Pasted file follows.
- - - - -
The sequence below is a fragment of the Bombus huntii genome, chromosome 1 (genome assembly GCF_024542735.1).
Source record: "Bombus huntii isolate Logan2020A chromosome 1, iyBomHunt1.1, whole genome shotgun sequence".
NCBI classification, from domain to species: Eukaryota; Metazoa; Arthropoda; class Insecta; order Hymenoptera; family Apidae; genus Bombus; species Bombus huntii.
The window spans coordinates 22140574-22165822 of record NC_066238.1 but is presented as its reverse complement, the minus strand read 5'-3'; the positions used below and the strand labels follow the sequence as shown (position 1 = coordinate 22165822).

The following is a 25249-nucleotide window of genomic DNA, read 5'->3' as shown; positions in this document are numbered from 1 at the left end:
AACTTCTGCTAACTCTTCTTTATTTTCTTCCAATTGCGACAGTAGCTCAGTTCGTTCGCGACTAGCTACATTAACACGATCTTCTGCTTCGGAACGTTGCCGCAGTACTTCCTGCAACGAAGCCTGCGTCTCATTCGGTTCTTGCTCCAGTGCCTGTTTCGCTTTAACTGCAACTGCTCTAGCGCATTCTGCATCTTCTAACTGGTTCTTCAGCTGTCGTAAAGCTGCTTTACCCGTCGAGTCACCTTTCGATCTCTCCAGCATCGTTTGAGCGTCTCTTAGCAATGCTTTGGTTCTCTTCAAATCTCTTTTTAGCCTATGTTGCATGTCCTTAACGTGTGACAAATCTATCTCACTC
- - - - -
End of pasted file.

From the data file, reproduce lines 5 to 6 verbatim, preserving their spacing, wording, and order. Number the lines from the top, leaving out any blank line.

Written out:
The following is a 25249-nucleotide window of genomic DNA, read 5'->3' as shown; positions in this document are numbered from 1 at the left end:
AACTTCTGCTAACTCTTCTTTATTTTCTTCCAATTGCGACAGTAGCTCAGTTCGTTCGCGACTAGCTACATTAACACGATCTTCTGCTTCGGAACGTTGCCGCAGTACTTCCTGCAACGAAGCCTGCGTCTCATTCGGTTCTTGCTCCAGTGCCTGTTTCGCTTTAACTGCAACTGCTCTAGCGCATTCTGCATCTTCTAACTGGTTCTTCAGCTGTCGTAAAGCTGCTTTACCCGTCGAGTCACCTTTCGATCTCTCCAGCATCGTTTGAGCGTCTCTTAGCAATGCTTTGGTTCTCTTCAAATCTCTTTTTAGCCTATGTTGCATGTCCTTAACGTGTGACAAATCTATCTCACTC